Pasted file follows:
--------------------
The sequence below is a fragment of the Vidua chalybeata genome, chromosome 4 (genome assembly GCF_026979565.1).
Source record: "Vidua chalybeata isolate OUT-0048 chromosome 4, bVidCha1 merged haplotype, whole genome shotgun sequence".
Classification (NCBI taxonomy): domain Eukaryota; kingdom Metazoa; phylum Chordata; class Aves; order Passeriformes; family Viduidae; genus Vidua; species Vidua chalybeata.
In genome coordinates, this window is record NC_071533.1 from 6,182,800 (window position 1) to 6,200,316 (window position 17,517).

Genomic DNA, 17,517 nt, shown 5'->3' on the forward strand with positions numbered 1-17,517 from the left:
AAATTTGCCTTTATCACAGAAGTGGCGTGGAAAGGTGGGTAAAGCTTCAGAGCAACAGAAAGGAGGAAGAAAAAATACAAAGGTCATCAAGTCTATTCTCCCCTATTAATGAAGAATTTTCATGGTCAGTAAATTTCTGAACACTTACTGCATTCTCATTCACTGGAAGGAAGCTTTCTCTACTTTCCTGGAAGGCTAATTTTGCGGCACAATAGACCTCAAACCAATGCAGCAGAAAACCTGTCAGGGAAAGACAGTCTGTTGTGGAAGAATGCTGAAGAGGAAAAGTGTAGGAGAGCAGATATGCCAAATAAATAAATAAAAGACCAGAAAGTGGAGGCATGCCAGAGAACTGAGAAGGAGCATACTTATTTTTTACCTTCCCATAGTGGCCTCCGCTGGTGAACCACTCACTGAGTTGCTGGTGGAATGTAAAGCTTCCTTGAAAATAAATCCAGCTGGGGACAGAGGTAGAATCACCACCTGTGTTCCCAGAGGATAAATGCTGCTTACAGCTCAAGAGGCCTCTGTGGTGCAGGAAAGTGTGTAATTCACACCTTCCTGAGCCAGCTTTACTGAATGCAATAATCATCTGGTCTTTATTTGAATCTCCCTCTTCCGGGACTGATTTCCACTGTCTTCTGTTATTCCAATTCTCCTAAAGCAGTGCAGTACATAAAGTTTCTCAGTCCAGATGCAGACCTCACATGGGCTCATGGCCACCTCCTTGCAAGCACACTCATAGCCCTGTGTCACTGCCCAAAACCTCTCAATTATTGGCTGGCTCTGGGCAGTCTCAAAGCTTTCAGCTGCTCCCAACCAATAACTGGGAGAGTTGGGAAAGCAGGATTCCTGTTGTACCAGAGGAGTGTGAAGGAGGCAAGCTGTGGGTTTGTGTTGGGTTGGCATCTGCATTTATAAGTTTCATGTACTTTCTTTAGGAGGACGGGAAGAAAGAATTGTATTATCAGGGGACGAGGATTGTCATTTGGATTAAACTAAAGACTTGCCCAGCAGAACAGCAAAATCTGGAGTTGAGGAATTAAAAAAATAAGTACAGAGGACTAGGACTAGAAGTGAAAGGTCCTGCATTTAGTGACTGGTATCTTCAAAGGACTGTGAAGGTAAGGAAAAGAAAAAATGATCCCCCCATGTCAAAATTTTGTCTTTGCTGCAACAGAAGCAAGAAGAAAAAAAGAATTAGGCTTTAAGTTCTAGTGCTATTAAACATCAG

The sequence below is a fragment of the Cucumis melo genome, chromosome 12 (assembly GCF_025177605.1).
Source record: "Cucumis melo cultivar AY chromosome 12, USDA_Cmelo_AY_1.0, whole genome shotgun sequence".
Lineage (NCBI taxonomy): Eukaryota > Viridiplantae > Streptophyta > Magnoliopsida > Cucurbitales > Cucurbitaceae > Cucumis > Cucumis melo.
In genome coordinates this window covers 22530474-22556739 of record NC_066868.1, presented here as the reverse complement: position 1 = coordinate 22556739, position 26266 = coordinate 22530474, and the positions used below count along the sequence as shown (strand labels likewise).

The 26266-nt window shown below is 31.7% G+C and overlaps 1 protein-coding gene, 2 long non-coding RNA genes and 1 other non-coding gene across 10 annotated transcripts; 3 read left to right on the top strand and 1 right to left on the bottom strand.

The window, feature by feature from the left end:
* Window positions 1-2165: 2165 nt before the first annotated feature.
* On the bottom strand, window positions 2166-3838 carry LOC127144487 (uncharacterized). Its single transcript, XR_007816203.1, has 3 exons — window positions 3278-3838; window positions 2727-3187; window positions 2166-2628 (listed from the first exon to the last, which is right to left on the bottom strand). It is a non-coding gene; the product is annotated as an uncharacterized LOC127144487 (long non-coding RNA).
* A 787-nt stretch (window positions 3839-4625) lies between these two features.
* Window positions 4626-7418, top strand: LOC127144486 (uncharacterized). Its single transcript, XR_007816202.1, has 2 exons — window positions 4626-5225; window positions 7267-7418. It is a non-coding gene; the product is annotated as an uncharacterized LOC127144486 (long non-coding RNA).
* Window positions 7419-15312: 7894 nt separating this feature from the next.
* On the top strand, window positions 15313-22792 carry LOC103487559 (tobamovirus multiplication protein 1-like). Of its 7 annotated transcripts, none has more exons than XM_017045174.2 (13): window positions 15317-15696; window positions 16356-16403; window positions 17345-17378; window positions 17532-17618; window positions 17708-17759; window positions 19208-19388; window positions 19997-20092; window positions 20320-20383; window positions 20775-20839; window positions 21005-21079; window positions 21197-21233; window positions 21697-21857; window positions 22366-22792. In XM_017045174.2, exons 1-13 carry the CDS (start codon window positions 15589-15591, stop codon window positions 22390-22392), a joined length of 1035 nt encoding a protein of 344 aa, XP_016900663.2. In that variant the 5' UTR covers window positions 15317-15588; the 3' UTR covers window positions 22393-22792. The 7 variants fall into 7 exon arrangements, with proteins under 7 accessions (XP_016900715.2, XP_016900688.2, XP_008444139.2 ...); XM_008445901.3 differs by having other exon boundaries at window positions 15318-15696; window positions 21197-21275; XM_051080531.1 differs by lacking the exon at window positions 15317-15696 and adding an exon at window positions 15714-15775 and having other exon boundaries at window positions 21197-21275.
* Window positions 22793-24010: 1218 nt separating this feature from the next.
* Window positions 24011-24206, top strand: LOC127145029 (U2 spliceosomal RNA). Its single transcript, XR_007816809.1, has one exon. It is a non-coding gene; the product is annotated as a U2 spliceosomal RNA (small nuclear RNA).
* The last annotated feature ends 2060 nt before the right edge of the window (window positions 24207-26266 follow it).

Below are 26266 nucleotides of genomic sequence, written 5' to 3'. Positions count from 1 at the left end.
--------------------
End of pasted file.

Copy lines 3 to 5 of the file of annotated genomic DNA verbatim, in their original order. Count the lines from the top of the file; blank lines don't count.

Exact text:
Classification (NCBI taxonomy): domain Eukaryota; kingdom Metazoa; phylum Chordata; class Aves; order Passeriformes; family Viduidae; genus Vidua; species Vidua chalybeata.
In genome coordinates, this window is record NC_071533.1 from 6,182,800 (window position 1) to 6,200,316 (window position 17,517).

Genomic DNA, 17,517 nt, shown 5'->3' on the forward strand with positions numbered 1-17,517 from the left: